The gap between ‘the dancer’ and ‘the dance researcher’

Earlier this year, Kate Maguire-Rosier (an ECR community member) approached me (Anja) in a theatre foyer. I was a bit stunned to see someone from our mostly virtual community in the flesh, but absolutely thrilled to have a chat about the network, ECR life and, of course, dance! I asked Kate to share a bit about how she is navigating her multiple dance identities in post-PhD life. 

One day in 2013, I was invited by my sister’s friend – emerging artist Georgia Cranko – to be her support artist in a program for emerging Australian dancers. And the world opened up. For the first time, I was in a creative space with practitioners who communicated in sign language, pole-danced with one upper limb, or thought through giggles and bodily contact. I realised the difference that bodyminds makes constitutes an aesthetic feast for the art world – a gift, and therefore also, a weakest link. I was attracted to research on disability, an identity category, I once read, which is the marginalized of the marginalized, partly for its plethora of paradoxes like, for instance, a wheelchair-user’s simultaneous hyper- and in-visibility. I’m nondisabled and use this negative qualification to highlight my lack of lived experience. Specifically, I research the work of Australian dancers with disability, an area which exquisitely undermines dance’s traditional ontological status. Though I identify as a disability ally, I make a distinction between the ‘social benefit’, and the artistic value of this work. As a scholar, I am interested in the latter.

As a trained classical dancer, I approach movement with discipline and tenacity but I’ve long been tempted by anything that undoes ballet’s imperatives – perfectionist technique, the sylph figure, femininized expression, its assumed luxuries of disposable money and time. For something completely different, my aunt took me to a West African dance class by a Guinean teacher and I began training and performing in Ghanaian, but mainly Senegalese ‘sabar’ dance. I even travelled to Dakar to contextualise this newfound movement practice. In my (ongoing) journey to shake ballet out of my system, I’ve taste-tested an orchestra of styles from Armenian folk, Margaret Barr’s dance drama, Hawkins technique, Bodyweather, Cuban Afro-contemporary to reggaetón and I’ve just returned from Jamaica where I underwent a three-week dance intensive in the aggressively sexual style that is dancehall. Now, late at night, partly to feel free, partly to bemuse others or simply spite the world, I dancewalk home from the station, work, a show, my class… That’s me, ‘the dancer’.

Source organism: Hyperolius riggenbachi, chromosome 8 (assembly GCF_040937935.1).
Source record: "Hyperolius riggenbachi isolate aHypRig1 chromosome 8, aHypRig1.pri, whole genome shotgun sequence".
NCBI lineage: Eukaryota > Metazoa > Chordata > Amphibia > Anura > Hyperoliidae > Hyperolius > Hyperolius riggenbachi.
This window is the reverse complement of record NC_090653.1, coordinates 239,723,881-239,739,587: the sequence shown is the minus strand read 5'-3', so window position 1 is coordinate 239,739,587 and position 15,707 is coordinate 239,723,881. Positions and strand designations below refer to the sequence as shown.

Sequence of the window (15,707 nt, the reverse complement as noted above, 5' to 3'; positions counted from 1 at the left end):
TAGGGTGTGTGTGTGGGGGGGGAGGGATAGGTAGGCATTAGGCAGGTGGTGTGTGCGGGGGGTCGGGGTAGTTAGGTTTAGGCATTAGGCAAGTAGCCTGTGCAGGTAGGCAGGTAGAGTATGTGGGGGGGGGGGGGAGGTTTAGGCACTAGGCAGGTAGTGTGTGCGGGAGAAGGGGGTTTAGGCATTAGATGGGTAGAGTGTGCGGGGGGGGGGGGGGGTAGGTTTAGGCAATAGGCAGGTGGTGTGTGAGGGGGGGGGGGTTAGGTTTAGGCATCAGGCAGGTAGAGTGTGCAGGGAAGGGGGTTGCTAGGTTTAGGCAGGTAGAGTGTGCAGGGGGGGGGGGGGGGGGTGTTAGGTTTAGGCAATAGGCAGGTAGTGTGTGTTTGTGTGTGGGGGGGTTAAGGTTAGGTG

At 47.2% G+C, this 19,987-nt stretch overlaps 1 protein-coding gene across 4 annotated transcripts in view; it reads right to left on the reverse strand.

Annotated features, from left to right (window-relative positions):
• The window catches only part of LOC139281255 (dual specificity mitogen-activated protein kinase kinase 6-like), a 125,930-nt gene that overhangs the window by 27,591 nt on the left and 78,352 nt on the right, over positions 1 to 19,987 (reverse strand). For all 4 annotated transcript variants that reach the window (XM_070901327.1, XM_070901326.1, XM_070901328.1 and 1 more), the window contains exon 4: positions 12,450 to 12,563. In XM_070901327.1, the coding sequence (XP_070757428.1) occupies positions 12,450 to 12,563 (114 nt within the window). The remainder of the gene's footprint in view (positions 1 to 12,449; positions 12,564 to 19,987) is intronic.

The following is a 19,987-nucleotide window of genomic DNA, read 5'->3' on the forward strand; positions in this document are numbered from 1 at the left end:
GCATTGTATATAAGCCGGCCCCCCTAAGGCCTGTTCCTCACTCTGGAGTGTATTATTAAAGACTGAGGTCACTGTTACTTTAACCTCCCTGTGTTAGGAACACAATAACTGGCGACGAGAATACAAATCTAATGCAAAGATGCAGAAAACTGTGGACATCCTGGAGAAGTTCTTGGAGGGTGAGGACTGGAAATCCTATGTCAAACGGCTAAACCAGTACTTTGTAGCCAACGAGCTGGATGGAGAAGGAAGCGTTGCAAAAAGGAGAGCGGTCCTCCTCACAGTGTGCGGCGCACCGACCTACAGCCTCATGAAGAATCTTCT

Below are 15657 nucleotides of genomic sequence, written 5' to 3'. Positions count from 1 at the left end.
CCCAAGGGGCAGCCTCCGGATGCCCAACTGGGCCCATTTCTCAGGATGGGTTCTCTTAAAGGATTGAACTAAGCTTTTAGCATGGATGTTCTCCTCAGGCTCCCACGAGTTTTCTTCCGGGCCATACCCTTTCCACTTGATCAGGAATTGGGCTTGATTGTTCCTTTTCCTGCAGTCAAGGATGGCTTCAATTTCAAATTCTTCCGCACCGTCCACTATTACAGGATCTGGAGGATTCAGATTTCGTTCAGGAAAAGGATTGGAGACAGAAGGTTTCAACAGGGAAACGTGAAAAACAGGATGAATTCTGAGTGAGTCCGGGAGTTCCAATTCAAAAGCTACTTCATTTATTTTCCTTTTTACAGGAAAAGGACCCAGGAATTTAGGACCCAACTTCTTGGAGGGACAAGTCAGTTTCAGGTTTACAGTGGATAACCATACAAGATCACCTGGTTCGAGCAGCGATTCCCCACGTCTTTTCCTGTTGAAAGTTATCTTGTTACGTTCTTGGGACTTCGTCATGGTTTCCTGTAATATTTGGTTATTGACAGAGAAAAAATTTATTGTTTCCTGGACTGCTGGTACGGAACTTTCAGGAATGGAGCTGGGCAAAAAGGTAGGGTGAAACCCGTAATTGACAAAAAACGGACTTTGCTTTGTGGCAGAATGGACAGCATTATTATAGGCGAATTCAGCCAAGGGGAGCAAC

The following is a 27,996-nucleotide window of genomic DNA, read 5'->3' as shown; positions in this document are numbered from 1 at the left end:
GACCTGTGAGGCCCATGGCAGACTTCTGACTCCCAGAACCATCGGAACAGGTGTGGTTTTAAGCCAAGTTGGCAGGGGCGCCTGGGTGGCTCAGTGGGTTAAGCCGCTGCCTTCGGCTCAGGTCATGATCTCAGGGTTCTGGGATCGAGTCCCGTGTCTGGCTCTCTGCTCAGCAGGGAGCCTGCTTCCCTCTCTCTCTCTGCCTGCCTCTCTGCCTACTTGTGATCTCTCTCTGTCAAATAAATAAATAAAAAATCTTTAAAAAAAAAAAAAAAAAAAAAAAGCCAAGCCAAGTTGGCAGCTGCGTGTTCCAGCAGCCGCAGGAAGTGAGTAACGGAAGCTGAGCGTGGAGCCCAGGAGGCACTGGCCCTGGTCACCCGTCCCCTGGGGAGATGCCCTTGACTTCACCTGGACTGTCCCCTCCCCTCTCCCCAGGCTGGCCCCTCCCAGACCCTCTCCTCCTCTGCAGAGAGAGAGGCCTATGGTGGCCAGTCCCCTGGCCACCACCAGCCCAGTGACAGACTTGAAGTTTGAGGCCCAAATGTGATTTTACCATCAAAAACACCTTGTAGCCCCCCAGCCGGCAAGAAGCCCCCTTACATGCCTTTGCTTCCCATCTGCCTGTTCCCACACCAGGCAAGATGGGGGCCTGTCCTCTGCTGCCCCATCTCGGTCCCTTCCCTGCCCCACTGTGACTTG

In somewhat of a parallel, as a theatre tragic, I have been attracted to experiencing more contemporary, grounded, raw, social and different dance that blends form, skills, concepts and bodies. I have been enamoured by Kate Champion’s dance theatre for years. Same, same, but Different (2002) is one of the most profound experiences I’ve ever had. Nigel Jamieson’s Honour Bound (2006) critiquing the imprisonment of Australian David Hicks in Guantanamo Bay likewise resonated deeply. At Jacob’s Pillow where I interned for the 2009 season, I remember Groupe Emile Dubois’ Des Gens Qui Dansent and noting, for the first time in my life, older people dancing professionally. For me, at the time, it felt revolutionary – weird, wonderful, curious but mainly, powerful. I was thirsty for more.

And so, I do duets with the dance sector. For work, I find myself teaching in higher education, doing arts administration and management as well as a lot of unpaid labour in the form of research. Outside of work, I continue exploring ways of moving. Today, there is a gap between me, ‘the dancer’, and me, ‘the dance researcher’. Being in an audience enables me to dream of bridges between the two. Part of me would like to reconcile the two identities because somehow, it feels like I hold a secret otherwise, as if I’m unfaithful to my two disparate approaches to dance. Another part senses the gap might be beneficial: Keeping my ‘practice’ separate from my ‘work’ means I do not have to force-fit my art into an economic outcome and means I enjoy dance on my own terms. Don’t mix personal with professional, right? With an economic recession looming, and further austerity measures forecast for both the arts and higher education, this seems sensible, advisable. But maybe, one day…

Dr Kate Maguire-Rosier, who recently obtained her PhD in Australian dance and disability from Macquarie University, co-convenes the IFTR’s Performance and Disability Working Group. You can read some of Kate’s research here and here. She also has a blog where she posts responses to live theatre.